This applies to all visitors including National Trust members. Throughout the Seal Tours (which occurs on Staple Island), Inner Farne will remain open with normal opening times and prices applying (National Trust members free).

To ensure the safety of all visitors on an active Grey Seal colony (and to avoid any undue disturbance to the Grey Seals), all visitors will be escorted and given a full briefing on landing. Anyone visiting should be aware of the physical nature of the seal tours as you’ll be walking over unstable terrain and negotiating uneven ground. Sturdy footwear is therefore recommended along with warm clothing.

Monday, 27 October 2014

Pups Away!

Can everyone be quiet please! Pup sleeping (Robert Hunt)

Thats better...nap time (Robert Hunt)

Pup and cow together (Robert Hunt)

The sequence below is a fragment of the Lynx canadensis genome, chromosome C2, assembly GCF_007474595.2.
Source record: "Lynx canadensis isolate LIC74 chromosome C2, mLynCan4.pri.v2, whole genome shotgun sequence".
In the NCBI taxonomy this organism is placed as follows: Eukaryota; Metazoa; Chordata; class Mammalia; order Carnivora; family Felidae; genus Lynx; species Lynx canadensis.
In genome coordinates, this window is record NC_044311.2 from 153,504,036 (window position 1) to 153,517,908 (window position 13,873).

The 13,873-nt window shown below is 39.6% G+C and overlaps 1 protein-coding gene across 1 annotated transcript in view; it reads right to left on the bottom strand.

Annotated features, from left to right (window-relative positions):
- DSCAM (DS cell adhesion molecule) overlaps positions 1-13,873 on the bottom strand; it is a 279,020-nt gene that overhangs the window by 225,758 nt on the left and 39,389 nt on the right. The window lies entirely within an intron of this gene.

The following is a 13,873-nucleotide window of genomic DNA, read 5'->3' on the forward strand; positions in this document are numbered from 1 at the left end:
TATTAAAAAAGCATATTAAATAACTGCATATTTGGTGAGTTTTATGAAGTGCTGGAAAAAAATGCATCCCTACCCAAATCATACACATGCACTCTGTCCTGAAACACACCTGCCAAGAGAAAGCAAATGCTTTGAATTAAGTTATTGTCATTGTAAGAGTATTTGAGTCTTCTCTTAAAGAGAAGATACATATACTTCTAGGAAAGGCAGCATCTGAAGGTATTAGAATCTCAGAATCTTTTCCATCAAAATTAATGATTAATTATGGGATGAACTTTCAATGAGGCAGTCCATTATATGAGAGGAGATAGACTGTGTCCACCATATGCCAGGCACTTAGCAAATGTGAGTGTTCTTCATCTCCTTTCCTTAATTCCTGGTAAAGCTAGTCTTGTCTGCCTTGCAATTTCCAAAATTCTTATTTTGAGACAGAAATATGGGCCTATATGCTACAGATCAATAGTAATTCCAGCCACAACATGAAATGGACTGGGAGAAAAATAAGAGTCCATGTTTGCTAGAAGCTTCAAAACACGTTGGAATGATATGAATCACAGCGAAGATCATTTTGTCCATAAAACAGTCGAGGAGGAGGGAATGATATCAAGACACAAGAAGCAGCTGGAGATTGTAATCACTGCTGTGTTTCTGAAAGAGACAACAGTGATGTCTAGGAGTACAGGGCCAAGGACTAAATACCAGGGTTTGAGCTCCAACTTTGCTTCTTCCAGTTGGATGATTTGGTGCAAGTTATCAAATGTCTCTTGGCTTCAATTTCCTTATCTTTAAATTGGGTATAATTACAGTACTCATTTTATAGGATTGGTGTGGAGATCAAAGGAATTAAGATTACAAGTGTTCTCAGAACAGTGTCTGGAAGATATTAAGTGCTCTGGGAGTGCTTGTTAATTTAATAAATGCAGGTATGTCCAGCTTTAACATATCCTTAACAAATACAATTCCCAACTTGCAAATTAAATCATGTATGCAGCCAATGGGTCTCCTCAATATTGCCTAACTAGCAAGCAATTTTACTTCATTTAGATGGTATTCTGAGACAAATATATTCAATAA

Fight club; bulls fighting already (Robert Hunt)

Monday 27th October comments: We are now into the thick of things as the number of Grey Seal pups increases on a daily basis. Our last visit to the nurseries produced 124 pups and if weather allows, we’ll be back in for more counting in the next day or two.

As for the pups themselves, all appear fine as those youngsters born in recent weeks are being looked after by attentive mothers. It's not just the mothers, but Bull seals have arrived (and have started fighting...boys will be boys) whilst more and more cow seals arrive to give birth.

It’s never dull in a Farne Islands Seal colony and I’ll bring you more news and pictures in the next few days.

Friday, 24 October 2014

Ready, Steady, Pup!

Sleeping babies...

One of many Seal pups on the Farnes today